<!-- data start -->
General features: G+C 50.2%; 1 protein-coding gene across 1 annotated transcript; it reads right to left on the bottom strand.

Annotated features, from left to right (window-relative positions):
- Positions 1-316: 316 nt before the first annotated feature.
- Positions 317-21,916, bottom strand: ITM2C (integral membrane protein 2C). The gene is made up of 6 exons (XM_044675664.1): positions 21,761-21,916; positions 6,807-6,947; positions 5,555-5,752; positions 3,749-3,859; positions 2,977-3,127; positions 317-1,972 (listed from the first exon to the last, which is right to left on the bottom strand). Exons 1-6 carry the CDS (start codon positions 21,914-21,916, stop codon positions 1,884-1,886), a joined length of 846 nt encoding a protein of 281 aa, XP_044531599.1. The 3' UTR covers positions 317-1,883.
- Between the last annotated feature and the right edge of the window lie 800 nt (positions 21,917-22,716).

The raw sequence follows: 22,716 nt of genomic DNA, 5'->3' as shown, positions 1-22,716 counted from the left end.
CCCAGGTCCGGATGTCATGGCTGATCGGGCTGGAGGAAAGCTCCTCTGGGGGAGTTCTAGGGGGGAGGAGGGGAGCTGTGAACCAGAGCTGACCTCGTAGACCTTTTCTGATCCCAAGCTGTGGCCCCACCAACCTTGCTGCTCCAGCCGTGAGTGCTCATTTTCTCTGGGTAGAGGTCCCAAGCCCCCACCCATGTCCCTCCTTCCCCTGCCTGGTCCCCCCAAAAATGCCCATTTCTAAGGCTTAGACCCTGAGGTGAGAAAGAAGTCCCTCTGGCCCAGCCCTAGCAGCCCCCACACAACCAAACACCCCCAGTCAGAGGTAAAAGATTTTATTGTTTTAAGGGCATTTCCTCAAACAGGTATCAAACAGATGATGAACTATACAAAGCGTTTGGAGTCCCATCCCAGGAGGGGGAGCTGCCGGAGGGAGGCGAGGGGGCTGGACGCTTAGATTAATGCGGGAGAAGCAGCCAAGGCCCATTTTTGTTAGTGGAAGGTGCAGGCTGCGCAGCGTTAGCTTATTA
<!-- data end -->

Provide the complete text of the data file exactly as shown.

General features: G+C 50.2%; 1 protein-coding gene across 1 annotated transcript; it reads right to left on the bottom strand.

Annotated features, from left to right (window-relative positions):
- Positions 1-316: 316 nt before the first annotated feature.
- Positions 317-21,916, bottom strand: ITM2C (integral membrane protein 2C). The gene is made up of 6 exons (XM_044675664.1): positions 21,761-21,916; positions 6,807-6,947; positions 5,555-5,752; positions 3,749-3,859; positions 2,977-3,127; positions 317-1,972 (listed from the first exon to the last, which is right to left on the bottom strand). Exons 1-6 carry the CDS (start codon positions 21,914-21,916, stop codon positions 1,884-1,886), a joined length of 846 nt encoding a protein of 281 aa, XP_044531599.1. The 3' UTR covers positions 317-1,883.
- Between the last annotated feature and the right edge of the window lie 800 nt (positions 21,917-22,716).

The raw sequence follows: 22,716 nt of genomic DNA, 5'->3' as shown, positions 1-22,716 counted from the left end.
CCCAGGTCCGGATGTCATGGCTGATCGGGCTGGAGGAAAGCTCCTCTGGGGGAGTTCTAGGGGGGAGGAGGGGAGCTGTGAACCAGAGCTGACCTCGTAGACCTTTTCTGATCCCAAGCTGTGGCCCCACCAACCTTGCTGCTCCAGCCGTGAGTGCTCATTTTCTCTGGGTAGAGGTCCCAAGCCCCCACCCATGTCCCTCCTTCCCCTGCCTGGTCCCCCCAAAAATGCCCATTTCTAAGGCTTAGACCCTGAGGTGAGAAAGAAGTCCCTCTGGCCCAGCCCTAGCAGCCCCCACACAACCAAACACCCCCAGTCAGAGGTAAAAGATTTTATTGTTTTAAGGGCATTTCCTCAAACAGGTATCAAACAGATGATGAACTATACAAAGCGTTTGGAGTCCCATCCCAGGAGGGGGAGCTGCCGGAGGGAGGCGAGGGGGCTGGACGCTTAGATTAATGCGGGAGAAGCAGCCAAGGCCCATTTTTGTTAGTGGAAGGTGCAGGCTGCGCAGCGTTAGCTTATTA